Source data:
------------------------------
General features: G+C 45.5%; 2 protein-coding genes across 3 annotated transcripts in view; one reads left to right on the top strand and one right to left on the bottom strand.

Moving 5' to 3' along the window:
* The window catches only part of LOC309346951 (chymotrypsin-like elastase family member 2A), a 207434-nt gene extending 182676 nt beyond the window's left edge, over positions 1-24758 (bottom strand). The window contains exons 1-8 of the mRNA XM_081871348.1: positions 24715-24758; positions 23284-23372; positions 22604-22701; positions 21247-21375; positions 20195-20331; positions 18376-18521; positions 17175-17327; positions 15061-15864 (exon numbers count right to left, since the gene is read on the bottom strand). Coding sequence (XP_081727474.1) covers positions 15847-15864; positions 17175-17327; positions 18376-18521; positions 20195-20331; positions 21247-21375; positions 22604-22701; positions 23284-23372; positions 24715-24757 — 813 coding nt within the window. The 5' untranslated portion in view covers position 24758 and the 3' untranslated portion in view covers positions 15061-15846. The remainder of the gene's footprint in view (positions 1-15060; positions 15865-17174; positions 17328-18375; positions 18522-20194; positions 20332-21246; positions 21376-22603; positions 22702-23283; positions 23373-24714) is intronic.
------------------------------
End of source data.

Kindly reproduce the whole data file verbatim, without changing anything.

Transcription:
General features: G+C 45.5%; 2 protein-coding genes across 3 annotated transcripts in view; one reads left to right on the top strand and one right to left on the bottom strand.

Moving 5' to 3' along the window:
* The window catches only part of LOC309346951 (chymotrypsin-like elastase family member 2A), a 207434-nt gene extending 182676 nt beyond the window's left edge, over positions 1-24758 (bottom strand). The window contains exons 1-8 of the mRNA XM_081871348.1: positions 24715-24758; positions 23284-23372; positions 22604-22701; positions 21247-21375; positions 20195-20331; positions 18376-18521; positions 17175-17327; positions 15061-15864 (exon numbers count right to left, since the gene is read on the bottom strand). Coding sequence (XP_081727474.1) covers positions 15847-15864; positions 17175-17327; positions 18376-18521; positions 20195-20331; positions 21247-21375; positions 22604-22701; positions 23284-23372; positions 24715-24757 — 813 coding nt within the window. The 5' untranslated portion in view covers position 24758 and the 3' untranslated portion in view covers positions 15061-15846. The remainder of the gene's footprint in view (positions 1-15060; positions 15865-17174; positions 17328-18375; positions 18522-20194; positions 20332-21246; positions 21376-22603; positions 22702-23283; positions 23373-24714) is intronic.